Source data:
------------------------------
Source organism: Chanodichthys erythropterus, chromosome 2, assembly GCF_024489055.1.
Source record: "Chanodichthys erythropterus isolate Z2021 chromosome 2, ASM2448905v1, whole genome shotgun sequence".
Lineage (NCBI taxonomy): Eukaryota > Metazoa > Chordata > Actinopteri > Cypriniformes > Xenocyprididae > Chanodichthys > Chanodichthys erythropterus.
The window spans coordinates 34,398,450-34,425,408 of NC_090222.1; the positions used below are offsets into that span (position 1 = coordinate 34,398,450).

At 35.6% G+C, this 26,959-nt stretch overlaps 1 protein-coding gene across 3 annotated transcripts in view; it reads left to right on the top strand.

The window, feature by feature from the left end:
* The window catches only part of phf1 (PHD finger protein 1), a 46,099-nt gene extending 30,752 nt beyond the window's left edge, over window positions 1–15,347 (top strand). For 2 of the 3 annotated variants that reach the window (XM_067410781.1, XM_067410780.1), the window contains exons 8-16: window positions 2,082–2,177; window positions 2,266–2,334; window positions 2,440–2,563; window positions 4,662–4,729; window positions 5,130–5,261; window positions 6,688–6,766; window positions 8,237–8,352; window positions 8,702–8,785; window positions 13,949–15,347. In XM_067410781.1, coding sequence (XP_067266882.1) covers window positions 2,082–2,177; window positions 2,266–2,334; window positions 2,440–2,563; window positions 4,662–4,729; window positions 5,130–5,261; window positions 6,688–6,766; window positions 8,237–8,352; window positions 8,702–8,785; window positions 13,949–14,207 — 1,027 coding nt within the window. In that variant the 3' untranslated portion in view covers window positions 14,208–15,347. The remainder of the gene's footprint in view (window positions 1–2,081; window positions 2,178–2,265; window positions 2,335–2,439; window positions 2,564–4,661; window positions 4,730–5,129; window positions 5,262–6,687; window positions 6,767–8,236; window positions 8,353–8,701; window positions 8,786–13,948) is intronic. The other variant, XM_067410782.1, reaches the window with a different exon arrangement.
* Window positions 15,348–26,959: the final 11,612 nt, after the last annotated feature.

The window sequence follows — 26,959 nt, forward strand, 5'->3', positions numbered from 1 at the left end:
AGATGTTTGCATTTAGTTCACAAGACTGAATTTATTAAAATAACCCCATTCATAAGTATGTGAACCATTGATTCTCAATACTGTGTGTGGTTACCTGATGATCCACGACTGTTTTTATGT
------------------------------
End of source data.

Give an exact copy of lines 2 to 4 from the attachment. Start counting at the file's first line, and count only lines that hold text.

Source record: "Chanodichthys erythropterus isolate Z2021 chromosome 2, ASM2448905v1, whole genome shotgun sequence".
Lineage (NCBI taxonomy): Eukaryota > Metazoa > Chordata > Actinopteri > Cypriniformes > Xenocyprididae > Chanodichthys > Chanodichthys erythropterus.
The window spans coordinates 34,398,450-34,425,408 of NC_090222.1; the positions used below are offsets into that span (position 1 = coordinate 34,398,450).